Thursday, October 18, 2012


You may have noticed that Jeff and I enjoy going to festivals and Germany certainly is the place to partake of those type of events. The thing that drives these festivals in Germany is something called Gemütlichkeit (gŭ moot' lĭk īt). It doesn't matter if it's the world's largest festival in Munich, the Oktoberfest, or the smallest German village's Kerwe (more on that in an upcoming blog) it's all about Gemütlichkeit.

Right now the wine festival season is winding down but various towns and villages are still involved in their own local festival celebrations. Town fire departments hold an annual open house to spread Gemütlichkeit. Halloween is catching on in Germany because it's another opportunity for Gemütlichkeit. Early November begins the Fasching season, late November the Christmas markets start, January and February include numerous Fasching events until it all climaxes on the Tuesday prior to beginning of Lent, March includes the Starkbier, Strong beer, season in Munich, spring festivals begin in April, May brings the first wine festivals that run through the summer until the frenzy of August and September and all of these are all about one thing, Gemütlichkeit.

So what the heck is Gemütlichkeit? It roughly translates to being comfortable or cozy but in terms of a festival it means a relaxed, fun feeling. It's a cheerful time with friends, old and new. It's been described as "public festivity" in the form of music, food and drink.

At just about every event mentioned above you'll hear a familiar German song repeatedly played during the day and night that calls the crowd to hoist their glasses and sing along, "Ein Prosit, Ein Prosit, der Gemütlichkeit," ("Cheers, Cheers, enjoy life, friends, drink, food, music and have a great time!!" I guess that covers it all.) and that's exactly what the folks at the festivals will do, reaching across tables to tap their glass with their friends and strangers alike.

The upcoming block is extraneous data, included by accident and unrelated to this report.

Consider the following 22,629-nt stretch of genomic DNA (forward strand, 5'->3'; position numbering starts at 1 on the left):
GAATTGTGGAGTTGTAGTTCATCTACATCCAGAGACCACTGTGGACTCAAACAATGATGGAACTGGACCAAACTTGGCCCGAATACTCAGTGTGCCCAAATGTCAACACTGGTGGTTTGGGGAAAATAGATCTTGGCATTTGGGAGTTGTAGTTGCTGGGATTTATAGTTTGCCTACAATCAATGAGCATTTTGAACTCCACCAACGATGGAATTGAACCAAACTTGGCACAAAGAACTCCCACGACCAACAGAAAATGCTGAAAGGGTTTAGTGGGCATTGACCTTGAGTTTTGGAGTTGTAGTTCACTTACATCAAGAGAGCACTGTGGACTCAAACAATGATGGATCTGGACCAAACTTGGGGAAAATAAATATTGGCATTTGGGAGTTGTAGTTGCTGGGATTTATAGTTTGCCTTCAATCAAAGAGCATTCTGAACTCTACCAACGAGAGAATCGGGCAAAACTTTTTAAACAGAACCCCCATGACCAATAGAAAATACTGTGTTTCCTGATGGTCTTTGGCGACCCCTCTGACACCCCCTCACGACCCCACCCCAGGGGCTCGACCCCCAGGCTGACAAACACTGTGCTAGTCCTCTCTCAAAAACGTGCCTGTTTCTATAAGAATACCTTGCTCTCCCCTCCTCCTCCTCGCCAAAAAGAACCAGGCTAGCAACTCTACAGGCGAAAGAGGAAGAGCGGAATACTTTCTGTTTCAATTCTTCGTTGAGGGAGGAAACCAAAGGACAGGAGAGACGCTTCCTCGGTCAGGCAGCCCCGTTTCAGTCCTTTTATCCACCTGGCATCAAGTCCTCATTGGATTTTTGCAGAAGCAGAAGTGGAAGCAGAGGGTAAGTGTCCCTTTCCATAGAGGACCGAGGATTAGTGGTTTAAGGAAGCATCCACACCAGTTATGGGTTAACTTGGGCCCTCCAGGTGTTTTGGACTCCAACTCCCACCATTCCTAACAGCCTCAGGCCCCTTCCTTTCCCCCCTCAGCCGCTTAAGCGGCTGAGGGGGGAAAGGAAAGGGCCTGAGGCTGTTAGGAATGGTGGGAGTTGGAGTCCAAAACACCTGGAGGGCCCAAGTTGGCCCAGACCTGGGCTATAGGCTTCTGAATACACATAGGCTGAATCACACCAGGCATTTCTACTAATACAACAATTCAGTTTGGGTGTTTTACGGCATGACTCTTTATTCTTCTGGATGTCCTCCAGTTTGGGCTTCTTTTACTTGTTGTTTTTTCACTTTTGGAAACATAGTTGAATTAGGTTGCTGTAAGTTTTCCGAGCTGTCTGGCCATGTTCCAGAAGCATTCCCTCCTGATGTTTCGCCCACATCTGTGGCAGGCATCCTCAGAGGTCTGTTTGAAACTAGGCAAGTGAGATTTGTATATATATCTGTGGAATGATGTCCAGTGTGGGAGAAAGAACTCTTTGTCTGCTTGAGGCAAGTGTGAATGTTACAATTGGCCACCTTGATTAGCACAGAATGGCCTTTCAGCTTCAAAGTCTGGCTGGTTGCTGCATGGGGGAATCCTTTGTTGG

When you go to a festival you expect Gemütlichkeit and that's what you'll get. In fact, statements of expected Gemütlichkeit have gone so far that one gentleman sued a travel/tour company when their advertised prospects of Gemütlichkeit were not met. If they promise Gemütlichkeit they better bring Gemütlichkeit.

You've heard the term, it's all about the money. Well, in Germany, when it comes to festivals, it's all about Gemütlichkeit. And, after all the festivals Jeff and I have been to, after all the years, I don't remember one festival that failed to deliver Gemütlichkeit. PROST!!

1 comment:

  1. I was reading the blog and the whole time asking what is Gemutlichkeit and then I found out. I love that about the public festivity. I love the song and of course recognize it. We remember singing it at the Hofbrau house. too bad I can't pronounce Gemutlichkeit. I can pronounce Ein Prosit!